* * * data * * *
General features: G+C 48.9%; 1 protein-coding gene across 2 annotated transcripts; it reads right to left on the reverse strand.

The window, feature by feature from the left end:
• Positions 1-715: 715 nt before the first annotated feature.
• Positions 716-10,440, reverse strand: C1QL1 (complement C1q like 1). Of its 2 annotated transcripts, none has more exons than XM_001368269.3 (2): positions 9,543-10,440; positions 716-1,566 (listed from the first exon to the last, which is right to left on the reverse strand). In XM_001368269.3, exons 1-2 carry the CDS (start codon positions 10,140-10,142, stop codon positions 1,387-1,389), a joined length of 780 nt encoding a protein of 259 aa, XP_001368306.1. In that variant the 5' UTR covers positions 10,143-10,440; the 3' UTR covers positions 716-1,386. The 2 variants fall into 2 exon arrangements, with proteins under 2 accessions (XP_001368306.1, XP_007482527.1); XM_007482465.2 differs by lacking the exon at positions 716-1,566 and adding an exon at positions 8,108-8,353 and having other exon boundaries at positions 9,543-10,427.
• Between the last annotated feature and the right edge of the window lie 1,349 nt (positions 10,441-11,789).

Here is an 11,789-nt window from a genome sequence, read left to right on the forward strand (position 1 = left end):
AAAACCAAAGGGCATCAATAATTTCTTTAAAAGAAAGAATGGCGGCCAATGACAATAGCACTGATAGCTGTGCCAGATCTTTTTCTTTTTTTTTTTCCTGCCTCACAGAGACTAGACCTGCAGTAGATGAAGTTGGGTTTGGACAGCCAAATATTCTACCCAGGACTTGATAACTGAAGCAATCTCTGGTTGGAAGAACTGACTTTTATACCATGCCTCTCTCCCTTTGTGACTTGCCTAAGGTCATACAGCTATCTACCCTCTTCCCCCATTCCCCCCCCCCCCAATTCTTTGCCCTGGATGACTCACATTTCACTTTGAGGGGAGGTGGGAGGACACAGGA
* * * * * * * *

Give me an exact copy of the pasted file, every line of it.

General features: G+C 48.9%; 1 protein-coding gene across 2 annotated transcripts; it reads right to left on the reverse strand.

The window, feature by feature from the left end:
• Positions 1-715: 715 nt before the first annotated feature.
• Positions 716-10,440, reverse strand: C1QL1 (complement C1q like 1). Of its 2 annotated transcripts, none has more exons than XM_001368269.3 (2): positions 9,543-10,440; positions 716-1,566 (listed from the first exon to the last, which is right to left on the reverse strand). In XM_001368269.3, exons 1-2 carry the CDS (start codon positions 10,140-10,142, stop codon positions 1,387-1,389), a joined length of 780 nt encoding a protein of 259 aa, XP_001368306.1. In that variant the 5' UTR covers positions 10,143-10,440; the 3' UTR covers positions 716-1,386. The 2 variants fall into 2 exon arrangements, with proteins under 2 accessions (XP_001368306.1, XP_007482527.1); XM_007482465.2 differs by lacking the exon at positions 716-1,566 and adding an exon at positions 8,108-8,353 and having other exon boundaries at positions 9,543-10,427.
• Between the last annotated feature and the right edge of the window lie 1,349 nt (positions 10,441-11,789).

Here is an 11,789-nt window from a genome sequence, read left to right on the forward strand (position 1 = left end):
AAAACCAAAGGGCATCAATAATTTCTTTAAAAGAAAGAATGGCGGCCAATGACAATAGCACTGATAGCTGTGCCAGATCTTTTTCTTTTTTTTTTTCCTGCCTCACAGAGACTAGACCTGCAGTAGATGAAGTTGGGTTTGGACAGCCAAATATTCTACCCAGGACTTGATAACTGAAGCAATCTCTGGTTGGAAGAACTGACTTTTATACCATGCCTCTCTCCCTTTGTGACTTGCCTAAGGTCATACAGCTATCTACCCTCTTCCCCCATTCCCCCCCCCCCCAATTCTTTGCCCTGGATGACTCACATTTCACTTTGAGGGGAGGTGGGAGGACACAGGA